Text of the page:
Help! My Friend Is a No Show

Dear Armchair Psychologist,

I have a friend who doesn't reply to my messages about meeting for dinner, etc. Although, last week I ran into her at a local restaurant of mine, it has always been awkward to be friends with her. Should I continue our friendship or discontinue it? We've been friends for a total four years and nothing has changed. I don't feel as comfortable with her as my other close friends, and I don't think I'll ever be able to reach that comfort zone in pure friendship.

-Sadsies

Dear Sadsies,

I am sorry to hear you've been neglected by your friend. You may already have the answer to your question, since you're evaluating the non-existing bond between yourself and your friend. However, I'll gladly affirm to you that a friendship that isn't reciprocated is not a good friendship.



I have had a similar situation with a friend whom I'd grown up with but who was also consistently a very negative person, a true Debby Downer. One day, I just had enough of her criticism and vitriol. I stopped making excuses for her and dumped her. It was a great decision and I haven't looked back. With that in mind, it could be possible that something has changed in your friend's life, but it's insignificant if she isn't responding to you. It's time to dump her and spend your energy where it's appreciated. Don't dwell on this friend. History is not enough to create a lasting bond, it only means just that—you and your friend have history—so let her be history!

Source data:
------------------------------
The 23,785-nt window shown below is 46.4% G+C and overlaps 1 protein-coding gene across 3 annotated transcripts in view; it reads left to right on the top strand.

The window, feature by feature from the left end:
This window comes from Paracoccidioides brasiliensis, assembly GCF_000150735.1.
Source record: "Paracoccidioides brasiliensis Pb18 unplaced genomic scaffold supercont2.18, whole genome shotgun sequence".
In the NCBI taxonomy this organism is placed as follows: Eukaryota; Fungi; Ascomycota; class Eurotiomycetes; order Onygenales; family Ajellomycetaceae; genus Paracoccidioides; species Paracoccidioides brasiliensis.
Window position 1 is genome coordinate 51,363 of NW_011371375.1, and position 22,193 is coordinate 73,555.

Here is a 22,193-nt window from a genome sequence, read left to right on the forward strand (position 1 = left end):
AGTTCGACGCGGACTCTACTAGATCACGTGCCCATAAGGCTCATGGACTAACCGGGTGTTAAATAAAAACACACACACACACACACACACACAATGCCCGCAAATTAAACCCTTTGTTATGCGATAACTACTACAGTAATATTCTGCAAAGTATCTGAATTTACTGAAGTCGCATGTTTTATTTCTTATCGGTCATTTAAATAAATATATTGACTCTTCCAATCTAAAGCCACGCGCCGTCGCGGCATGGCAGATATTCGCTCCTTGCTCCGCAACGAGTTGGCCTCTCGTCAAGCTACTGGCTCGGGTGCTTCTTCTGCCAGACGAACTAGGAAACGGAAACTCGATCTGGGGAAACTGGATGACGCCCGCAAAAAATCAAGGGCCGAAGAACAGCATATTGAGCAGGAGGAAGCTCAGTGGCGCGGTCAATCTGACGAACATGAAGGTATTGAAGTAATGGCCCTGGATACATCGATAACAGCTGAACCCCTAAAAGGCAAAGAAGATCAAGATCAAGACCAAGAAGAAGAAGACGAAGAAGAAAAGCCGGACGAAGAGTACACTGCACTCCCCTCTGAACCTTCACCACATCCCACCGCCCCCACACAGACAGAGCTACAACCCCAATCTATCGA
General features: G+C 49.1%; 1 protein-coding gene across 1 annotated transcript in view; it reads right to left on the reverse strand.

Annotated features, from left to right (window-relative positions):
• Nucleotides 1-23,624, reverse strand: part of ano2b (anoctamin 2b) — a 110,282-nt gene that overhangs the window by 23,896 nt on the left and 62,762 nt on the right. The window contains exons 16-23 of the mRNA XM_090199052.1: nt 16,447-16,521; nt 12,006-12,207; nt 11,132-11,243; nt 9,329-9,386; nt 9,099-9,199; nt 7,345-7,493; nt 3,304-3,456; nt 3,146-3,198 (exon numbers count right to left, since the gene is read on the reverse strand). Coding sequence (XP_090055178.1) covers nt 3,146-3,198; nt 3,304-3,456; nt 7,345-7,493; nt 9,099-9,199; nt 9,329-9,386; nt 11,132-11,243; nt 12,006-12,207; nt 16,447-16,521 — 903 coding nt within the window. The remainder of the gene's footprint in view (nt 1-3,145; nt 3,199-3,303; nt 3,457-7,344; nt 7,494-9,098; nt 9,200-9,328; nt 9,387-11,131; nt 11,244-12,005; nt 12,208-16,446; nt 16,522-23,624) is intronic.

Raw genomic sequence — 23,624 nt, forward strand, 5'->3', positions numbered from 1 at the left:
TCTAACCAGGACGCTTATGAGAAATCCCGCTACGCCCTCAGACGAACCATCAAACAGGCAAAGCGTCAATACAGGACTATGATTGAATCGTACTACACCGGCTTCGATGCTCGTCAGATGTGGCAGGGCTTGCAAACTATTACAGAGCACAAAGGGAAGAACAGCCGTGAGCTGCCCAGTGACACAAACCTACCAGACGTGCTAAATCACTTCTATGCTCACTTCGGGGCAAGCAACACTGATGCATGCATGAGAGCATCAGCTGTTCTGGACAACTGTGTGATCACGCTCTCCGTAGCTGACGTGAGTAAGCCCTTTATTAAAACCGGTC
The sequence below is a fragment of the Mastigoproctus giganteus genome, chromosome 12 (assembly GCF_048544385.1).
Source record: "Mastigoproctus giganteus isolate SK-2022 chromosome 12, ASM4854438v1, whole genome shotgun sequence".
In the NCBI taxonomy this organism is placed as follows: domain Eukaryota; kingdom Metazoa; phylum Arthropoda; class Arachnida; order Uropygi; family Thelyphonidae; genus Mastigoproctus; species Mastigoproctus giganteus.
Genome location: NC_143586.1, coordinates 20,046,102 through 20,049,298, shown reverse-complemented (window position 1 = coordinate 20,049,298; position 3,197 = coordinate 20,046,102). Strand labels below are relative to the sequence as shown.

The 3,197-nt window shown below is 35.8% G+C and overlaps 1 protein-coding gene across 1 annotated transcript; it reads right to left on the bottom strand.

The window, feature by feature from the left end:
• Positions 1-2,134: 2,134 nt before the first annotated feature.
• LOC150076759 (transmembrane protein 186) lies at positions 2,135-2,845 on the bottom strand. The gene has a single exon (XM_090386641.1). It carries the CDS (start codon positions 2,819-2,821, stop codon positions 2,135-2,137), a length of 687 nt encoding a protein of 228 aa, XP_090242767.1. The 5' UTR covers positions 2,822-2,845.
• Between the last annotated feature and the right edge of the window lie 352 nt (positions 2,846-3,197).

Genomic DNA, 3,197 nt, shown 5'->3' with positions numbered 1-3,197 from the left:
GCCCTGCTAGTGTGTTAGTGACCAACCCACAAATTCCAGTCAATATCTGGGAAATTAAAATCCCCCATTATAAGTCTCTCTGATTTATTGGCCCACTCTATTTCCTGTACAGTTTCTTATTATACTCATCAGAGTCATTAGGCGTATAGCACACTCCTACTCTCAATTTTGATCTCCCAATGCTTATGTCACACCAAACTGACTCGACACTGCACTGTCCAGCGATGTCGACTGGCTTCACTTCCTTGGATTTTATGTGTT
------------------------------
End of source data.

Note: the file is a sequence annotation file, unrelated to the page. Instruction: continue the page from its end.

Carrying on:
- The Armchair Psychologist

Need more armchair psychologist in your life? Check out the last installment or emailarmchairpsychologist@swaaymedia.com to get some advice of your own!